A preliminary hearing where prosecutors will lay out some of the evidence against a doctor charged in Michael Jackson's death will begin Jan. 4 in Los Angeles, a judge said Monday.
The hearing had been expected to begin later this year but was pushed back due to issues involving witness availability and the ongoing investigation, Superior Court Judge Michael Pastor said.
After the hearing, which is expected to last at least two weeks, Pastor will determine if there is enough evidence to order cardiologist Conrad Murray to stand trial.
Several members of Jackson's family, including his mother Katherine and father Joseph, attended Monday's hearing. They waved to fans who were allowed into the courtroom wearing T-shirts seeking justice for the pop singer.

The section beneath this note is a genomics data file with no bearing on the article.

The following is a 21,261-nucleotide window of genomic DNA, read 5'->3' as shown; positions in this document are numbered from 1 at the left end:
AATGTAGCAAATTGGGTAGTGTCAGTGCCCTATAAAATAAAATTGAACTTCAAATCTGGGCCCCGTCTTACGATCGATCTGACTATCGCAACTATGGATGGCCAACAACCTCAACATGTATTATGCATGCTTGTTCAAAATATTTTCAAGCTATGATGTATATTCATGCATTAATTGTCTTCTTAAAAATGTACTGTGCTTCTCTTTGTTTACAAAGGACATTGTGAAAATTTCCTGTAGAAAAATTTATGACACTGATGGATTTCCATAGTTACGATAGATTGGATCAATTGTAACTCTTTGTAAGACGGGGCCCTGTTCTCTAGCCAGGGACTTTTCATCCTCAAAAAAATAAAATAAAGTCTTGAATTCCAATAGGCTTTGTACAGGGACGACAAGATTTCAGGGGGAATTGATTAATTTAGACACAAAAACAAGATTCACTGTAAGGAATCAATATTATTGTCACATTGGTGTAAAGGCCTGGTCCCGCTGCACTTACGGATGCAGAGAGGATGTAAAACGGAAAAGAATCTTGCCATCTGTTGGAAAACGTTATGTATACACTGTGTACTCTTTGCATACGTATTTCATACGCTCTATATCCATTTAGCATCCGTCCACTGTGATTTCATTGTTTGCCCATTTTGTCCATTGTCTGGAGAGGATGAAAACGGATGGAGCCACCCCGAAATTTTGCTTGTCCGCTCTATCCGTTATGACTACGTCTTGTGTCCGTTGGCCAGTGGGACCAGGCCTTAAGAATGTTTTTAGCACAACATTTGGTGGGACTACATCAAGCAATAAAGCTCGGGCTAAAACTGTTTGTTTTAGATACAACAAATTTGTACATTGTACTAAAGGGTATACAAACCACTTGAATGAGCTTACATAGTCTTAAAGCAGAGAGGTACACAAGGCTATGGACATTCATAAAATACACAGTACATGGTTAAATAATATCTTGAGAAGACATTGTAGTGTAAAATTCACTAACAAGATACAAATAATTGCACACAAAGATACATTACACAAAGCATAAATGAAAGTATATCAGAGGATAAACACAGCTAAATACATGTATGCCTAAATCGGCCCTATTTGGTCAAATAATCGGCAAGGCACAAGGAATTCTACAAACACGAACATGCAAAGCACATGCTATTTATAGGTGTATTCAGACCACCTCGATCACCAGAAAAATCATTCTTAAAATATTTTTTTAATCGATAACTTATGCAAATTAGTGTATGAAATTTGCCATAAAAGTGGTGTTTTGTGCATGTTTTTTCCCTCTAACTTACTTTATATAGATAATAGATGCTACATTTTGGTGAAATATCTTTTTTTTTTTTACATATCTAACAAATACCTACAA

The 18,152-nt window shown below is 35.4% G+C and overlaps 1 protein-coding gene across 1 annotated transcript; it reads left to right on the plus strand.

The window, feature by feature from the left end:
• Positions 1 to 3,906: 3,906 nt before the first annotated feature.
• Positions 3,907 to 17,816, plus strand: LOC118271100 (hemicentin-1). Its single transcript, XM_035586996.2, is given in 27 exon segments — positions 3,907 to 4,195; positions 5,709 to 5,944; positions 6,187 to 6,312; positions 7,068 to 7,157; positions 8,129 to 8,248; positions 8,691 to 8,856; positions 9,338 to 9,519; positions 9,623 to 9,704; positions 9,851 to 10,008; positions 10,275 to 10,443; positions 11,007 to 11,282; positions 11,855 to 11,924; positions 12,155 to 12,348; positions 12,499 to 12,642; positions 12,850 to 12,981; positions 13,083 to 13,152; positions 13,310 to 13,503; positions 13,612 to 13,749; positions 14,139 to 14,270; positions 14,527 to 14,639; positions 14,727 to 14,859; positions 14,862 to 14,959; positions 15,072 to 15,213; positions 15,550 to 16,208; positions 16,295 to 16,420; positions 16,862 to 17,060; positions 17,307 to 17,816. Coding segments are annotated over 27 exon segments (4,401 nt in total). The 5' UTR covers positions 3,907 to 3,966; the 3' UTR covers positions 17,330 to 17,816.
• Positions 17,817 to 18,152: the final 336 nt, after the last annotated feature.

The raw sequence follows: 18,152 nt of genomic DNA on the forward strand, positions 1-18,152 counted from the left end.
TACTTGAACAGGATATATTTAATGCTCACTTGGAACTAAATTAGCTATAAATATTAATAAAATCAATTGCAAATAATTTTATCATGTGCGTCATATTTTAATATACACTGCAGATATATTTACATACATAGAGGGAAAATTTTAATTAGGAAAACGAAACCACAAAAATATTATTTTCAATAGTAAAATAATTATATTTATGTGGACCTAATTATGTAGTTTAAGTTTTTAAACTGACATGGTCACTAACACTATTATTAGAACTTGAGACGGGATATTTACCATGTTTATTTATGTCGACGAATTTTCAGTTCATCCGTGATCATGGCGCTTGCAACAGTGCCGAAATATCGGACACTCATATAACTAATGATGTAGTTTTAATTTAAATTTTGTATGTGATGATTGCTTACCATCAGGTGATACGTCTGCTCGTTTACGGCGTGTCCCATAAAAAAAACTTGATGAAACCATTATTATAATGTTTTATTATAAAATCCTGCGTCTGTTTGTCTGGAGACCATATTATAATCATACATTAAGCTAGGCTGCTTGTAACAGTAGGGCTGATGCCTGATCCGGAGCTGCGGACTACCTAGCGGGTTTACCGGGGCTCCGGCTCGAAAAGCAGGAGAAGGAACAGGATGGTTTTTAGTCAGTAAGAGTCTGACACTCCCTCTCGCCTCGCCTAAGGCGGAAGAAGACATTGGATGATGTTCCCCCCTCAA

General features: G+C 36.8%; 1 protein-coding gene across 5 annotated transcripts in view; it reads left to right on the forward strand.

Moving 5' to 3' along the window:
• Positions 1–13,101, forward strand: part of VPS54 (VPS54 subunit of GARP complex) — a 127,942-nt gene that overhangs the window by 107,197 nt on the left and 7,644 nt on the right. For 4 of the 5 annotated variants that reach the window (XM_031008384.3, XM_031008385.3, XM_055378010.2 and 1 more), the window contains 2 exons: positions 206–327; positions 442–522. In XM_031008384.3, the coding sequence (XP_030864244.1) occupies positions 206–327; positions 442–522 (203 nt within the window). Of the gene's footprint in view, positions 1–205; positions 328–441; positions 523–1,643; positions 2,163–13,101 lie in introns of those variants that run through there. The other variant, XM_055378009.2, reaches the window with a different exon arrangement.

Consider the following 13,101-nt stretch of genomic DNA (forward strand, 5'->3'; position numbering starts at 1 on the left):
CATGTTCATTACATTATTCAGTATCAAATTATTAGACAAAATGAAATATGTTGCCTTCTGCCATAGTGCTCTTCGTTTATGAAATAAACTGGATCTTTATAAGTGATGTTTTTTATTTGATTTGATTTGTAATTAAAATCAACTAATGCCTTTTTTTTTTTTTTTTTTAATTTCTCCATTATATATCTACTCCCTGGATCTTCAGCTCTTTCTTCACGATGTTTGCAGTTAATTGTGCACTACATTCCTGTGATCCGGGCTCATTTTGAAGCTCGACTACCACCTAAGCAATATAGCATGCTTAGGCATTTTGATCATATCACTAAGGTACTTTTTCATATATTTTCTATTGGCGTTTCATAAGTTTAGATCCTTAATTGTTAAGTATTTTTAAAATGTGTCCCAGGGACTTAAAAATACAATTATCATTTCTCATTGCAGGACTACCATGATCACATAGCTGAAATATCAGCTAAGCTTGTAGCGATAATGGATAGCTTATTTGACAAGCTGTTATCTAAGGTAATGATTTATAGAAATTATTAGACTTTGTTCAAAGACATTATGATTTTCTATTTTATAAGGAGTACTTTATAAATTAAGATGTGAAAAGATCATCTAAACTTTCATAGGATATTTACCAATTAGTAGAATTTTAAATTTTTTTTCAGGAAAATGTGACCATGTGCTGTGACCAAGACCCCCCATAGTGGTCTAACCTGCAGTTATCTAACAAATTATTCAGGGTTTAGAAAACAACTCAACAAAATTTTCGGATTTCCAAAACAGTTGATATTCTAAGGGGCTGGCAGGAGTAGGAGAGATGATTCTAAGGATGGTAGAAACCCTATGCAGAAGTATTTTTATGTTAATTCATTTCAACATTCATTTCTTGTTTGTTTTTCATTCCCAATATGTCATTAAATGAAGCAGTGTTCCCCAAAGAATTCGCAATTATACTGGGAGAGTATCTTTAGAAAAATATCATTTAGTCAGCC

Murray, 57, has pleaded not guilty to involuntary manslaughter in the death of Jackson in June 2009 at the age of 50. Authorities have accused Murray of administering a lethal dose of the anesthetic propofol to Jackson in the bedroom of the singer's rented mansion.
Murray's attorneys have said the doctor did not give Jackson anything that should have killed him.
Murray's defense team wants permission to retest three chemical samples currently held by the coroner's office. Attorney J. Michael Flanagan said the samples were obtained from two syringes and an IV, but he did not elaborate.
Prosecutor David Walgren sought more information about the tests and whether the samples might be destroyed.
Pastor urged both sides to work out a deal on the request.
Murray is due back in court on Oct. 26 for another status hearing.
AP Special Correspondent Linda Deutsch contributed to this story.